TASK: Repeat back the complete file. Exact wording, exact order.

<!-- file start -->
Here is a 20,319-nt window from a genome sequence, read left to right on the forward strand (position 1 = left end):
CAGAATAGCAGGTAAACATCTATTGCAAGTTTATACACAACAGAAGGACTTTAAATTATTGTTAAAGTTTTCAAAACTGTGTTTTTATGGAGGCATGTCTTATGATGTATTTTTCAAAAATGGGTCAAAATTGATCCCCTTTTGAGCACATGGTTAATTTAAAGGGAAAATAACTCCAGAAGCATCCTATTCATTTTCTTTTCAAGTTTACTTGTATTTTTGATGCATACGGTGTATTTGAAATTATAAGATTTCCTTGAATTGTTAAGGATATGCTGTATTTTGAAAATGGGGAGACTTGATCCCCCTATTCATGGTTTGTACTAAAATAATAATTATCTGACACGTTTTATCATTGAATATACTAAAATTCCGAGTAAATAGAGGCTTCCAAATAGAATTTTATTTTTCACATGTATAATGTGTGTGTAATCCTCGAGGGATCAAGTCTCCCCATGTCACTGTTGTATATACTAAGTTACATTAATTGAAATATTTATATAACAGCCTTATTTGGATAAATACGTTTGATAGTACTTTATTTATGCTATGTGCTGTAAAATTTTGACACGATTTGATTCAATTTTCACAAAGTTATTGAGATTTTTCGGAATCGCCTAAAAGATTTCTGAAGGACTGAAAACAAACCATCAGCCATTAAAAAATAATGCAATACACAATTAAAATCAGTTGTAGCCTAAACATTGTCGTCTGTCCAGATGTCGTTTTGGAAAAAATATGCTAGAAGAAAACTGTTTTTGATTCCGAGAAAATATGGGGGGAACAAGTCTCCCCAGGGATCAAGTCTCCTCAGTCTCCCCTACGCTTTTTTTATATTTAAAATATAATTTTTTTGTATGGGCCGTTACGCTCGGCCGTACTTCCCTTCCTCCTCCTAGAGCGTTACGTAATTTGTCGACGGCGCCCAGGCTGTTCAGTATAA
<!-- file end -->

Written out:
Here is a 20,319-nt window from a genome sequence, read left to right on the forward strand (position 1 = left end):
CAGAATAGCAGGTAAACATCTATTGCAAGTTTATACACAACAGAAGGACTTTAAATTATTGTTAAAGTTTTCAAAACTGTGTTTTTATGGAGGCATGTCTTATGATGTATTTTTCAAAAATGGGTCAAAATTGATCCCCTTTTGAGCACATGGTTAATTTAAAGGGAAAATAACTCCAGAAGCATCCTATTCATTTTCTTTTCAAGTTTACTTGTATTTTTGATGCATACGGTGTATTTGAAATTATAAGATTTCCTTGAATTGTTAAGGATATGCTGTATTTTGAAAATGGGGAGACTTGATCCCCCTATTCATGGTTTGTACTAAAATAATAATTATCTGACACGTTTTATCATTGAATATACTAAAATTCCGAGTAAATAGAGGCTTCCAAATAGAATTTTATTTTTCACATGTATAATGTGTGTGTAATCCTCGAGGGATCAAGTCTCCCCATGTCACTGTTGTATATACTAAGTTACATTAATTGAAATATTTATATAACAGCCTTATTTGGATAAATACGTTTGATAGTACTTTATTTATGCTATGTGCTGTAAAATTTTGACACGATTTGATTCAATTTTCACAAAGTTATTGAGATTTTTCGGAATCGCCTAAAAGATTTCTGAAGGACTGAAAACAAACCATCAGCCATTAAAAAATAATGCAATACACAATTAAAATCAGTTGTAGCCTAAACATTGTCGTCTGTCCAGATGTCGTTTTGGAAAAAATATGCTAGAAGAAAACTGTTTTTGATTCCGAGAAAATATGGGGGGAACAAGTCTCCCCAGGGATCAAGTCTCCTCAGTCTCCCCTACGCTTTTTTTATATTTAAAATATAATTTTTTTGTATGGGCCGTTACGCTCGGCCGTACTTCCCTTCCTCCTCCTAGAGCGTTACGTAATTTGTCGACGGCGCCCAGGCTGTTCAGTATAA